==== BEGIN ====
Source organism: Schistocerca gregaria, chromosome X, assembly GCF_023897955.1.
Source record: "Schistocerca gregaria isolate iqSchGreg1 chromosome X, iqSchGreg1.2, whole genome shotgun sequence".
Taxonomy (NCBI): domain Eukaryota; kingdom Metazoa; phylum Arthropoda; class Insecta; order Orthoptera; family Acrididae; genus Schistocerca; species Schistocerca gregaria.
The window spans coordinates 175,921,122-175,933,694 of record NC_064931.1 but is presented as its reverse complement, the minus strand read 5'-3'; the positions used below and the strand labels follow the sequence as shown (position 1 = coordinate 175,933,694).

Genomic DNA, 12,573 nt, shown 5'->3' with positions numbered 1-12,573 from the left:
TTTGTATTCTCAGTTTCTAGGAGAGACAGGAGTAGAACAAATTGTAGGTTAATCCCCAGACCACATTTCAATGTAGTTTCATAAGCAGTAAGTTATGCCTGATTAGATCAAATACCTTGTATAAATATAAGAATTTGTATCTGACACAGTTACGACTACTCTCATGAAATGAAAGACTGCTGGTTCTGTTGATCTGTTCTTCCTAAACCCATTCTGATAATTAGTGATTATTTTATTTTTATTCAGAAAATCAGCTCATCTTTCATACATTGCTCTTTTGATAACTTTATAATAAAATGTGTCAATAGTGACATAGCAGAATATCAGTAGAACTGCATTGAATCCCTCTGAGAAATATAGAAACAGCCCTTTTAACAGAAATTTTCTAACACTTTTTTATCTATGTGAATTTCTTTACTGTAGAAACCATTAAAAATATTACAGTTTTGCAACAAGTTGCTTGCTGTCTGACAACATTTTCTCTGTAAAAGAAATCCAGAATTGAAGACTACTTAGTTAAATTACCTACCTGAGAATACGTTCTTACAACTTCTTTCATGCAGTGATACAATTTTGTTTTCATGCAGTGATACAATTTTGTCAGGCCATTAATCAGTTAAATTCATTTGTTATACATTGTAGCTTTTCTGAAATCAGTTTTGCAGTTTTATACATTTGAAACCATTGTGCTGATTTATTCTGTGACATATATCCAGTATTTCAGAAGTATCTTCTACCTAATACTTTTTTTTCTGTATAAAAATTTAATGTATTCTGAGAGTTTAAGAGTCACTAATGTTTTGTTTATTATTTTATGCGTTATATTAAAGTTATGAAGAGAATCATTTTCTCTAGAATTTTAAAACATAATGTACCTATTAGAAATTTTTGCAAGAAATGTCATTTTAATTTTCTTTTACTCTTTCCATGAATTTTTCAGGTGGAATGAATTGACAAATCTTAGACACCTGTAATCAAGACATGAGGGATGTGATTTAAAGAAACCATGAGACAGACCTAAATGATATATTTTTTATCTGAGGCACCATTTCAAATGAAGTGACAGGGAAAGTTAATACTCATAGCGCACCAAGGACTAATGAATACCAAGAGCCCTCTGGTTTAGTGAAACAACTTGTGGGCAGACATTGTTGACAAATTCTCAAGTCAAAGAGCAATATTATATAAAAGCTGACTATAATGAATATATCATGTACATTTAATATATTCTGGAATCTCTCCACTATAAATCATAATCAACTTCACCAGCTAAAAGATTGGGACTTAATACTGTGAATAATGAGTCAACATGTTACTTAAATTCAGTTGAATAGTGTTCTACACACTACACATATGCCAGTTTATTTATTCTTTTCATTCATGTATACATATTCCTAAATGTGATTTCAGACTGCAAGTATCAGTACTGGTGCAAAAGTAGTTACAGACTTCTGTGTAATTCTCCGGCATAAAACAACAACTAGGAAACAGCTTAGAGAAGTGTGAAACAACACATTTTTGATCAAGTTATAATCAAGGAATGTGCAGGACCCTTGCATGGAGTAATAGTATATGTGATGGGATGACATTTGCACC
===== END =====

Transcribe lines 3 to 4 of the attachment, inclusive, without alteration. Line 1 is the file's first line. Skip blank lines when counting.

Taxonomy (NCBI): domain Eukaryota; kingdom Metazoa; phylum Arthropoda; class Insecta; order Orthoptera; family Acrididae; genus Schistocerca; species Schistocerca gregaria.
The window spans coordinates 175,921,122-175,933,694 of record NC_064931.1 but is presented as its reverse complement, the minus strand read 5'-3'; the positions used below and the strand labels follow the sequence as shown (position 1 = coordinate 175,933,694).